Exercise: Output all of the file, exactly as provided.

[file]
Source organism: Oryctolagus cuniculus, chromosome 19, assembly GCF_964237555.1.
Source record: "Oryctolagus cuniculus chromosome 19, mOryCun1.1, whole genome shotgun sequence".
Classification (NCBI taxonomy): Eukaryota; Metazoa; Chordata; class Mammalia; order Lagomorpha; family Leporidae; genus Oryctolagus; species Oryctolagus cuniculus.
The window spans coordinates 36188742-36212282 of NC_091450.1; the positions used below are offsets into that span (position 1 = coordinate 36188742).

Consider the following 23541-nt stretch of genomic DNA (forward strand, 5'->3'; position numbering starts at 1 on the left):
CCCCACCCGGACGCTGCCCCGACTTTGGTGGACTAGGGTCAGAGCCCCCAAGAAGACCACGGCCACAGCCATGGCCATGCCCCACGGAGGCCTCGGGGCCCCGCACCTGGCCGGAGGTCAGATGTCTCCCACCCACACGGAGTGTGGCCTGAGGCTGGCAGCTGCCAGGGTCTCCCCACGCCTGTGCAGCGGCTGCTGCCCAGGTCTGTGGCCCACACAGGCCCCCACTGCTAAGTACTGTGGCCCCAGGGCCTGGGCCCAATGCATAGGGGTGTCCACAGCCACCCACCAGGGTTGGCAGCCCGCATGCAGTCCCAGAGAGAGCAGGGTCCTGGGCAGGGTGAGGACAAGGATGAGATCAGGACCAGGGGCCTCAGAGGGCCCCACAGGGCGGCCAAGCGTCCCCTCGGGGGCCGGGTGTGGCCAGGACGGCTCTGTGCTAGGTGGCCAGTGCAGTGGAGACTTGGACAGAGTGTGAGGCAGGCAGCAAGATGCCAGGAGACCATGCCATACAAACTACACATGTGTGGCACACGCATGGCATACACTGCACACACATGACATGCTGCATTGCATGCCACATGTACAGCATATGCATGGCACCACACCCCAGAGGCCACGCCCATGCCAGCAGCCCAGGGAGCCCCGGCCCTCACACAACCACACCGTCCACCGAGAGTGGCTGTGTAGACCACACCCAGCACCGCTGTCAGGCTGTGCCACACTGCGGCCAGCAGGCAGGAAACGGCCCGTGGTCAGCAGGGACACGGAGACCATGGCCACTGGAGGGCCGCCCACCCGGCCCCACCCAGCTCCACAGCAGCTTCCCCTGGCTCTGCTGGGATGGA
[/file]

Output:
Source organism: Oryctolagus cuniculus, chromosome 19, assembly GCF_964237555.1.
Source record: "Oryctolagus cuniculus chromosome 19, mOryCun1.1, whole genome shotgun sequence".
Classification (NCBI taxonomy): Eukaryota; Metazoa; Chordata; class Mammalia; order Lagomorpha; family Leporidae; genus Oryctolagus; species Oryctolagus cuniculus.
The window spans coordinates 36188742-36212282 of NC_091450.1; the positions used below are offsets into that span (position 1 = coordinate 36188742).

Consider the following 23541-nt stretch of genomic DNA (forward strand, 5'->3'; position numbering starts at 1 on the left):
CCCCACCCGGACGCTGCCCCGACTTTGGTGGACTAGGGTCAGAGCCCCCAAGAAGACCACGGCCACAGCCATGGCCATGCCCCACGGAGGCCTCGGGGCCCCGCACCTGGCCGGAGGTCAGATGTCTCCCACCCACACGGAGTGTGGCCTGAGGCTGGCAGCTGCCAGGGTCTCCCCACGCCTGTGCAGCGGCTGCTGCCCAGGTCTGTGGCCCACACAGGCCCCCACTGCTAAGTACTGTGGCCCCAGGGCCTGGGCCCAATGCATAGGGGTGTCCACAGCCACCCACCAGGGTTGGCAGCCCGCATGCAGTCCCAGAGAGAGCAGGGTCCTGGGCAGGGTGAGGACAAGGATGAGATCAGGACCAGGGGCCTCAGAGGGCCCCACAGGGCGGCCAAGCGTCCCCTCGGGGGCCGGGTGTGGCCAGGACGGCTCTGTGCTAGGTGGCCAGTGCAGTGGAGACTTGGACAGAGTGTGAGGCAGGCAGCAAGATGCCAGGAGACCATGCCATACAAACTACACATGTGTGGCACACGCATGGCATACACTGCACACACATGACATGCTGCATTGCATGCCACATGTACAGCATATGCATGGCACCACACCCCAGAGGCCACGCCCATGCCAGCAGCCCAGGGAGCCCCGGCCCTCACACAACCACACCGTCCACCGAGAGTGGCTGTGTAGACCACACCCAGCACCGCTGTCAGGCTGTGCCACACTGCGGCCAGCAGGCAGGAAACGGCCCGTGGTCAGCAGGGACACGGAGACCATGGCCACTGGAGGGCCGCCCACCCGGCCCCACCCAGCTCCACAGCAGCTTCCCCTGGCTCTGCTGGGATGGA